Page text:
He strongly denied Wednesday's report by the London-based Asharq al-Aswat daily that Zawahiri might already have slipped across the border into Afghanistan or Pakistan with the help of elements of the hardline Revolutionary Guard and that Adel and bin Laden junior were trying to follow him.

"The individuals named by Asharq al-Awsat have never been arrested in Iran and so the allegation that they have left Iran is completely meaningless," the official told ISNA.

"All al-Qaeda members who were arrested in Iran remain in custody."

It is the first time that Iran has broken its silence about the identity of the al-Qaeda leaders it is holding. Previously Iranian officials had said only that they had arrested "important and less important members" of the Islamic militant network since the US-led war in neighbouring Afghanistan in late 2001.

Iran has come under immense US pressure to hand over its al-Qaeda captives amid charges that members of the group working out of Iran had a hand in triple suicide attacks that killed 35 people in Saudi Arabia in May.

The Islamic regime has said that it will try, extradite or deport all its captives, but Wednesday ruled out giving US investigators permission to question them.

Tehran-based diplomats say the regime's plans to dispose of its al-Qaeda prisoners have been complicated by the fact that many have been stripped of their original nationality and therefore cannot be extradited.

http://iranvajahan.net/cgi-bin/news_en.pl?l=en&y=2003&m=08&d=15&a=3
11 posted on 08/15/2003 9:19:29 AM PDT by DoctorZIn
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To: Ernest_at_the_Beach; Pan_Yans Wife; fat city; freedom44; Tamsey; Grampa Dave; PhiKapMom; ...
One Day After News of Their Escape Iran Denies Ever Holding Bin Laden's Son, Top Lieutenants

August 14, 2003
AFP
IranMania

http://www.freerepublic.com/focus/news/964465/posts?page=11#11

"If you want on or off this Iran ping list, Freepmail me”
12 posted on 08/15/2003 9:20:30 AM PDT by DoctorZIn
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To: DoctorZIn
Islamic regime shuts down official student body's website following publication of report on death of Canadian journalist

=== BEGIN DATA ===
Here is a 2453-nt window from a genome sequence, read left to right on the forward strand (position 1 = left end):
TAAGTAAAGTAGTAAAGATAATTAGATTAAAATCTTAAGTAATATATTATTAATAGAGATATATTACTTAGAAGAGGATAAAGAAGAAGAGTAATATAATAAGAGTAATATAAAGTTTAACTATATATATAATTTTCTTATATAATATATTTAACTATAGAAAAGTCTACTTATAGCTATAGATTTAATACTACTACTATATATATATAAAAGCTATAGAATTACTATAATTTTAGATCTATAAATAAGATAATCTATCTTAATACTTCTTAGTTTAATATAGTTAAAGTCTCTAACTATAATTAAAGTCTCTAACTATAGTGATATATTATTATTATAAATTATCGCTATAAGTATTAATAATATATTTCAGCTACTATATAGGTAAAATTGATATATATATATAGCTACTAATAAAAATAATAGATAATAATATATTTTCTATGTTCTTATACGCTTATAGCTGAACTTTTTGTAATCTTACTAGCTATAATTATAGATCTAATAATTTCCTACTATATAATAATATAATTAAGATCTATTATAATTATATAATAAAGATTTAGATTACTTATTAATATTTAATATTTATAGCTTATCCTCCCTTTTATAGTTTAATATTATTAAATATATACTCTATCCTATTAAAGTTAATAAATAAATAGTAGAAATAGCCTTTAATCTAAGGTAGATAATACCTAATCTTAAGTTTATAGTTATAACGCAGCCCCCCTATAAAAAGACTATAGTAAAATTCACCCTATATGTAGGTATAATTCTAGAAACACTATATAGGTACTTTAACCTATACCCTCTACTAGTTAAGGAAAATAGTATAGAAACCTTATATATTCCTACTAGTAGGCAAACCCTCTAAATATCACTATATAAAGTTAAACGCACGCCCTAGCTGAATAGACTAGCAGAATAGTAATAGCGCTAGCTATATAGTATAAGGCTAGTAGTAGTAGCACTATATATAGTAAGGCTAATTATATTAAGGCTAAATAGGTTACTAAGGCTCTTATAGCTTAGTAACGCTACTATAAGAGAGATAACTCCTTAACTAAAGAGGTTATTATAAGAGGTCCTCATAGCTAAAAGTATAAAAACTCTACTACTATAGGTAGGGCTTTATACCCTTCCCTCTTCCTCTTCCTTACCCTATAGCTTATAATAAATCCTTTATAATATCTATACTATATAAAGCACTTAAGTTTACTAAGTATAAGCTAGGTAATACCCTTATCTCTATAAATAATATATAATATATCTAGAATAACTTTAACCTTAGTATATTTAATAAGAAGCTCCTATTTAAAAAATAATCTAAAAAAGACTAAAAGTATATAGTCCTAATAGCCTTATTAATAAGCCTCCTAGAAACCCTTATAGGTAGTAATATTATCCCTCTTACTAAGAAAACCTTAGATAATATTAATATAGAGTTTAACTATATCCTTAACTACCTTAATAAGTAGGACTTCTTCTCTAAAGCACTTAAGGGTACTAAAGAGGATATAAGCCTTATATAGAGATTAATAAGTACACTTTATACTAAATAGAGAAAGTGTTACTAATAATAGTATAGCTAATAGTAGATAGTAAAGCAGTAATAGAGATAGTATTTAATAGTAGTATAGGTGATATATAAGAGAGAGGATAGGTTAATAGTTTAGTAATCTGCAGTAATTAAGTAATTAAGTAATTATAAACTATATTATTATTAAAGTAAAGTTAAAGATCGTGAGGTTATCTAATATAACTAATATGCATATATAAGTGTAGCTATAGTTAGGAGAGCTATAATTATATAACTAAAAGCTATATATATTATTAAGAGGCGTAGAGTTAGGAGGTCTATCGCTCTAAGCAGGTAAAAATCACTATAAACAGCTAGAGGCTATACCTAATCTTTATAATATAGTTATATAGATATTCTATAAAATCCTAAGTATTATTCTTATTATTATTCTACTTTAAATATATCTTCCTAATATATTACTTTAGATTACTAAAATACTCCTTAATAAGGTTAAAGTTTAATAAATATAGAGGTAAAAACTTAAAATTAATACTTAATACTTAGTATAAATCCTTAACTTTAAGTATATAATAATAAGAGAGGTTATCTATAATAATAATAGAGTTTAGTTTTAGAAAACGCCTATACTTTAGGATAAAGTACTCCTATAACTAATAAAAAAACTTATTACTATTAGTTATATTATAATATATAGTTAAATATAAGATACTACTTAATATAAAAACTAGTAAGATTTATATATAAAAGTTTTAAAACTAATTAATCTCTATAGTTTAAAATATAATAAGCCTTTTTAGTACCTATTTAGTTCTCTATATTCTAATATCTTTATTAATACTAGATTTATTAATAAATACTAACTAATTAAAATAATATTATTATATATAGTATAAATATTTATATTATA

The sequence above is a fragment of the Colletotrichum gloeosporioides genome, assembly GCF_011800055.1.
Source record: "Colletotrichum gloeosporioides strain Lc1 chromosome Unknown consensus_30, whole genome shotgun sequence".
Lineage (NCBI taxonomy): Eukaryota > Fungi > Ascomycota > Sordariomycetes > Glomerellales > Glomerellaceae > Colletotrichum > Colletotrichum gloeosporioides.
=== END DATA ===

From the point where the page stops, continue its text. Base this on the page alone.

SMCCDI (Information Service)
Aug 15, 2003

The Islamic republic regime has closed down the website located at www.akunews.org. This website, in Persian, belongs to the official student body named "Amir Kabir Islamic Association of Students" (AKIAS).

This repressive move has happened since the begining of yesterday afternoon and has persisted till now (18:30 THR local time). It follows the publication, by this site, of a detailled report on the regime's Judiciary force's statement in reference to the death of the Candian-Iranian journalist killed under torture.

The Islamic judiciary had stated, on Thursday morning, that Zahra Kazemi was killed but was known to have been part of a plot and corruption network intending to contribute to the overthrown the Islamic republic regime.

The official's statement had continued, shamefully, that Kazemi had contributed to the creation of groups of young female intending to increase the prostitution in Iran.

It had added that Kazemi had contributed to the creation of operative groups and has teached them the preparation of incendiary devices such as Molotov Cocktails.

The Islamic judiciary's statement on Ms. Kazemi is in line with the known policy of the regime to discredit anyone, dead or alive, who might create a danger for the regime's existence in the World's opinion.

Many of the regime's opponents or victims have been qualified, in the last years, as "Drug Traffickers, Bandits, Renagades, Spies, Corrupts, Hooligans etc...". Such policy helps the regime's European and Japanese backers to justify the continuation of their economic relations with the clerical administration.

But this is the first time that such policy is used against a citizen of a country such as Canada and the regime hopes that the Canadian government will follow the same path as all other countries blinded by commercial opportunities.

Kazemi died under duress as she retaliated to the brutality of the regime's investigators. It's reported, by other sources, that she returned the slap in the face received from the infamous Judge Mortazavi. Thrown on the ground, she was feet kicked till death by the Judge and other investigators present in the room.

She refused, till death, to sign false confessions on basless charges of corruption and espionage.